The plant is fed by two rivers. The dam and reservoir are located on the Checras and flow is diverted from the Huaura via a run-of-river diversion. Under normal conditions, only water from the Checras is used when its inflow exceeds the 33 m3/s plant capacity. To divert water from the Huaura under these conditions would increase the sediment load entering the reservoir without producing additional power. For this reason, flow from the Huaura intake is normally not used until the Checras inflow drops below the turbine capacity of 33 m3/s.
The Huaura tunnel, with a maximum capacity of 20 m3/s, normally discharges into the Checras reservoir, but there is the option to divert this flow through a conduit in the dam and discharge Huaura water directly to the desanders. This allows the power plant to continue operating whilst the Checras reservoir is empty for flushing or dewatered for repairs. This also allows use of Huaura water alone if there is too much sediment in the Checras.
The desanders were designed to trap particles 0.25 mm or larger for a design flow of 33 m3/s. The desander flushing interval to remove accumulated sediment depends on the sediment inflow, which is correlated to river inflow per the following table.
The project has a comprehensive sediment sampling and monitoring program to better understand sediment behavior and optimize management. The sediment monitoring program at the Cheves hydroelectric power plant consists of regular measurement of sediment concentration in the discharges at the intakes and analysis of mineralogy and particle size distribution of sample sediment. Depth-integrated sediment samples are collected periodically at multiple points in the system to better understand removal efficiency in terms of both total concentration and particle size distribution (Figure 7). The project has an on-site sediment laboratory to facilitate the analysis of these samples. Bathymetric surveys of the reservoir are conducted annually.
Continuous real-time sediment monitoring is being performed with a LISST-ABS acoustic turbidity sensor (Figure 8) which is installed in the forebay upstream of the headrace tunnel entrance (after the desanders). Continuous suspended sediment data from the forebay are shown in Figure 9. If the suspended sediment concentration exiting the desanders exceeds 2500 mg/l, the Checras reservoir can initiate flushing and the plant can operate at a lower rate using Huaura water only. Because exclusive use of Huaura water implies an operation at only 20 m3/s instead of 33 m3/s, the desanders will be operating at a higher level of efficiency due to the reduced hydraulic loading rate, which in turn increases the sedimentation efficiency in the desanders.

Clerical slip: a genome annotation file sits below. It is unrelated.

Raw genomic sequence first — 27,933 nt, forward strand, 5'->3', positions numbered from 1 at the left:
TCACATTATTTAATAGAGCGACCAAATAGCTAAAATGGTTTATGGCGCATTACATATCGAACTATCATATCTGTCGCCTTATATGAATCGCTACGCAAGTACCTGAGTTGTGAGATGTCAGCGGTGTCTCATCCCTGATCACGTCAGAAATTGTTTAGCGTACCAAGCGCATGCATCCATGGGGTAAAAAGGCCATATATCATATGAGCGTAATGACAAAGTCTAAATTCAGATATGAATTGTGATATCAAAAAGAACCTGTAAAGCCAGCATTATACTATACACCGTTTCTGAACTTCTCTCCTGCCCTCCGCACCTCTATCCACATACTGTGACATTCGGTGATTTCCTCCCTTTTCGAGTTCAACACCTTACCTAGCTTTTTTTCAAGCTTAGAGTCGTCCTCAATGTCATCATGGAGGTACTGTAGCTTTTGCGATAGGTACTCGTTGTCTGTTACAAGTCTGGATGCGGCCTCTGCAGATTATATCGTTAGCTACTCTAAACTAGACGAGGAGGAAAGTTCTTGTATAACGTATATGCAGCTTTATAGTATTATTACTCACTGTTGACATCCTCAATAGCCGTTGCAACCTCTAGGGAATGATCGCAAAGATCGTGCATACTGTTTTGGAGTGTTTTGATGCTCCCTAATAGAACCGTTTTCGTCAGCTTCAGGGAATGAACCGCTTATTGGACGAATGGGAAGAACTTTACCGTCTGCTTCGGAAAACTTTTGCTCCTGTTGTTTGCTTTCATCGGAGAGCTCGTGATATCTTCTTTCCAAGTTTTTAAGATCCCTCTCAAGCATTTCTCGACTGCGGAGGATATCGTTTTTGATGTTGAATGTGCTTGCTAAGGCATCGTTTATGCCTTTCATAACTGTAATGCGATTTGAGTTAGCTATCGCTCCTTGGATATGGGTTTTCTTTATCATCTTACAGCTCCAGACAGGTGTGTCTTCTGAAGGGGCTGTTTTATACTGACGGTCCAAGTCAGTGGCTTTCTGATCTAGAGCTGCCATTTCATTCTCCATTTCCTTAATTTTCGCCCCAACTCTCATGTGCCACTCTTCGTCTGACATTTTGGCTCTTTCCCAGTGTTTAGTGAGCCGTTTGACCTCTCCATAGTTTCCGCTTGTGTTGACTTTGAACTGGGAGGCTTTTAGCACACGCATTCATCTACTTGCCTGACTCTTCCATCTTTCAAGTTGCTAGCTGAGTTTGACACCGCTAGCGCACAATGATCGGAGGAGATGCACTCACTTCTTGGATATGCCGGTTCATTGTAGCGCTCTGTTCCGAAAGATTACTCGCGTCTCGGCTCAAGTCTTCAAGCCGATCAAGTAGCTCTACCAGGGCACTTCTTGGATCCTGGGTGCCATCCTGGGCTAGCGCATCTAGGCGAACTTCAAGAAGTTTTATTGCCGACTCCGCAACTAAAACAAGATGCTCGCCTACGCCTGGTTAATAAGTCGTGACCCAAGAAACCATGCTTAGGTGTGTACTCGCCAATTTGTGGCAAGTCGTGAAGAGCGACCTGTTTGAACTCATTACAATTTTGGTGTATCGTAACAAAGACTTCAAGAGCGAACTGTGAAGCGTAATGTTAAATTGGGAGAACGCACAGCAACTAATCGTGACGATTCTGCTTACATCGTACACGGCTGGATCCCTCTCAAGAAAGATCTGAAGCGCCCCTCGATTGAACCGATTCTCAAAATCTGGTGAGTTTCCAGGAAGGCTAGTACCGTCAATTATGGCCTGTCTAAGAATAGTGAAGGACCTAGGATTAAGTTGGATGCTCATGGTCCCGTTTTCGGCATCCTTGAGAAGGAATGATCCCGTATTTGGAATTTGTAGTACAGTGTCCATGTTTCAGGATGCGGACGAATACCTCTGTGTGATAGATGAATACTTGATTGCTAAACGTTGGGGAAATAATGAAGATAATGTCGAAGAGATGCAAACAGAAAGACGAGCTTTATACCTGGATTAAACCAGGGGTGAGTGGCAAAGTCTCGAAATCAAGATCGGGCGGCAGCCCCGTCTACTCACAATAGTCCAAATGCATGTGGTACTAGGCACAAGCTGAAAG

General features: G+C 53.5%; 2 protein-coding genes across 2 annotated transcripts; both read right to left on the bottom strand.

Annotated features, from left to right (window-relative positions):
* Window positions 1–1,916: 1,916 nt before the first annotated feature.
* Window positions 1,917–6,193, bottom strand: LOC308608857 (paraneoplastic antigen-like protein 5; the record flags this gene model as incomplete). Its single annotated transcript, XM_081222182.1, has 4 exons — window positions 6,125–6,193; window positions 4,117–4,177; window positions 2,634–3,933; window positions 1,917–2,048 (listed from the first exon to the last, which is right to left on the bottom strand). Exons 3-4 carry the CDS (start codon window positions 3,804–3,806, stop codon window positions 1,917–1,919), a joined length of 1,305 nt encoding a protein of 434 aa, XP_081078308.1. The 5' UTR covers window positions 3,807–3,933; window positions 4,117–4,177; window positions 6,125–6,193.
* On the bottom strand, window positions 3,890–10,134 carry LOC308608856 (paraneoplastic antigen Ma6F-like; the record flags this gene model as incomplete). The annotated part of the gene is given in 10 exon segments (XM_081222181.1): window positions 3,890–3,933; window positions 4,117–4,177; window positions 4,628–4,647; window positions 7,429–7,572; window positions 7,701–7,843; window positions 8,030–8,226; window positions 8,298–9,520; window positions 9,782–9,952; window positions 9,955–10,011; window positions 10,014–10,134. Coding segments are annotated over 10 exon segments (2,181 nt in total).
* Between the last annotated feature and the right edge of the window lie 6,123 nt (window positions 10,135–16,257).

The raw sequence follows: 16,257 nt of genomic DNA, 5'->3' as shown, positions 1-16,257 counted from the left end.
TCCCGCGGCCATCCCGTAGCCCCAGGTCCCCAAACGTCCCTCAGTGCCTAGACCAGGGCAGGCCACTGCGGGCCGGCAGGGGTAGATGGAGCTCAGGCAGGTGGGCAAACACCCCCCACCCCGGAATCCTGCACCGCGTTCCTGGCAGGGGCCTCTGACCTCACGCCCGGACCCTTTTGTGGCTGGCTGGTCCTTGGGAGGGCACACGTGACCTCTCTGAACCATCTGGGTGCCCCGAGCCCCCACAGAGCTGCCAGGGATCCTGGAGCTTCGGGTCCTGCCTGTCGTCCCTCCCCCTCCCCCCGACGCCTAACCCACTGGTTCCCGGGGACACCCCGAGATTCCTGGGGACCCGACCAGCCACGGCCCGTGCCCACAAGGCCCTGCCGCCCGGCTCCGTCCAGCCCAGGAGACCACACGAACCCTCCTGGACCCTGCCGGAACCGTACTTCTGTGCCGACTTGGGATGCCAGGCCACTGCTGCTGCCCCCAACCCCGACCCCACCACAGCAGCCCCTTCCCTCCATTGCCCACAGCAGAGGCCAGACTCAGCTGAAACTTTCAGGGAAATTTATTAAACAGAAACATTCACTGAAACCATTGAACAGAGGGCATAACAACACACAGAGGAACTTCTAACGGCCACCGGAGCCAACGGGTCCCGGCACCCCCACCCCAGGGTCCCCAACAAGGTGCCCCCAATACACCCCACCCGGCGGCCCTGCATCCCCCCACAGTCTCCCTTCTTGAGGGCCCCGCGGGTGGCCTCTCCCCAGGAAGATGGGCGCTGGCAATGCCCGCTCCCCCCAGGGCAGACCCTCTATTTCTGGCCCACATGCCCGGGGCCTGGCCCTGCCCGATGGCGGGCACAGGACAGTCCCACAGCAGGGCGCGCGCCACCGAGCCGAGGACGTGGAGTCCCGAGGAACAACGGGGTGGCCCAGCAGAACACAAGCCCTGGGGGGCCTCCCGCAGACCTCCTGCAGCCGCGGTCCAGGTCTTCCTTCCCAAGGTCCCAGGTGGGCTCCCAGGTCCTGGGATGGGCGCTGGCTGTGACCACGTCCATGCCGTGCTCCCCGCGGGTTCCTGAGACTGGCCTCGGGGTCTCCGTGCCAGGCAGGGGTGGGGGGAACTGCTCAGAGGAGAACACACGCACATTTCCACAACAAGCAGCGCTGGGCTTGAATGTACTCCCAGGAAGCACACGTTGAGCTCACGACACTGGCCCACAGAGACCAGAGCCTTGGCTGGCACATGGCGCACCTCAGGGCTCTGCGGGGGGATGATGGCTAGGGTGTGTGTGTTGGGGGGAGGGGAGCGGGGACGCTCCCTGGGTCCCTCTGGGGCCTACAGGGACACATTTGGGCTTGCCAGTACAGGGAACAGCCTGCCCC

Sediment also affects the hydropower plant and civil works. In the plant, the hydro-mechanical equipment is periodically inspected to monitor abrasion damage and abrasion-prone surfaces receive a tungsten carbide coating. The repair cycle for runners is two years, and it is expected that runners will be replaced with a new runner after six or seven repairs, that is, after 12 – 14 years of service. An example of erosion damage to the runners is shown in Figure 10.
Following the analysis of several years of operational and runner erosion data and evaluating the cost of abrasion against the price structure of the PPA, it was determined that the economically optimal strategy for delivering the contracted power, vs the cost of damage to the equipment, would be to deliver contracted power by operating the plant for concentrations up to 2500 mg/l in the forebay.
The civil works also experience significant damage. Bed load sediment is passed through the low-level outlets and across the downstream apron, causing considerable damage to the concrete. This is being combatted with the installation of steel railroad rails and granite blocks, plus regular inspections and repair work.
The cost of sediment and its management includes the following factors:
Reservoir sedimentation: Sediment accumulation reduces the power peaking capacity, which represents lost income, and power production is also lost during flushing.
Concrete repair: The high rate of abrasion of outlet works by bed load sediment requires time-consuming and costly repairs. To minimize abrasion damage, the spillways include both granite blocks and railway rails.
Turbine abrasion: Deformation by erosion of the metal reduces runner efficiency and thus produces less power. This loss is in addition to the cost of applying abrasion-resistant coating and runner repair. Typically a Pelton runner can be repaired six or seven times before it is retired.
Cooling system: Sediment deposition within the generator’s colling system can restrict flow and lead to overheating if it is allowed to accumulate.
Monitoring: As sediment problems become more severe, the monitoring required to optimize operation tends to increase. Although monitoring produces high economic returns in terms of improving operations, it nevertheless represents a cost that may be much smaller for a project with a smaller sediment load.
Sediment monitoring throughout the lifetime of a project is key to developing adaptive measures and economically optimise water resources. Whereas sediment management is important to maintain the reservoir capacity necessary for energy production, the sediment handling approaches at Cheves also demonstrate how a variety of strategies may be required simultaneously to preserve storage capacity while sustaining the continuity of sediment transport along the river.